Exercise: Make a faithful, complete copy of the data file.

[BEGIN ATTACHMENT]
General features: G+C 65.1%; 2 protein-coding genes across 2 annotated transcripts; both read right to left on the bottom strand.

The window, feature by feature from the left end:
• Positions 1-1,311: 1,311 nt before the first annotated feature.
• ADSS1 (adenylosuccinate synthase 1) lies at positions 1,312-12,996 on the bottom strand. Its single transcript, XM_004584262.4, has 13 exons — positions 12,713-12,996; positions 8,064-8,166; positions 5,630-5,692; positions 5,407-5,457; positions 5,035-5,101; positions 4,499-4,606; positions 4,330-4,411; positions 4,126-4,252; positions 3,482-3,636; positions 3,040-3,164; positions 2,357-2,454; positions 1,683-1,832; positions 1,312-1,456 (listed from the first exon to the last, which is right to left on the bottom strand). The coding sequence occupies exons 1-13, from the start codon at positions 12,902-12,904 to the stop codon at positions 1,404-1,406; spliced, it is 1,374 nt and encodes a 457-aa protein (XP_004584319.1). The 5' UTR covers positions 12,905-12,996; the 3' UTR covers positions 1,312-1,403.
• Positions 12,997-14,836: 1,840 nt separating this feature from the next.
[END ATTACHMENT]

General features: G+C 65.1%; 2 protein-coding genes across 2 annotated transcripts; both read right to left on the bottom strand.

The window, feature by feature from the left end:
• Positions 1-1,311: 1,311 nt before the first annotated feature.
• ADSS1 (adenylosuccinate synthase 1) lies at positions 1,312-12,996 on the bottom strand. Its single transcript, XM_004584262.4, has 13 exons — positions 12,713-12,996; positions 8,064-8,166; positions 5,630-5,692; positions 5,407-5,457; positions 5,035-5,101; positions 4,499-4,606; positions 4,330-4,411; positions 4,126-4,252; positions 3,482-3,636; positions 3,040-3,164; positions 2,357-2,454; positions 1,683-1,832; positions 1,312-1,456 (listed from the first exon to the last, which is right to left on the bottom strand). The coding sequence occupies exons 1-13, from the start codon at positions 12,902-12,904 to the stop codon at positions 1,404-1,406; spliced, it is 1,374 nt and encodes a 457-aa protein (XP_004584319.1). The 5' UTR covers positions 12,905-12,996; the 3' UTR covers positions 1,312-1,403.
• Positions 12,997-14,836: 1,840 nt separating this feature from the next.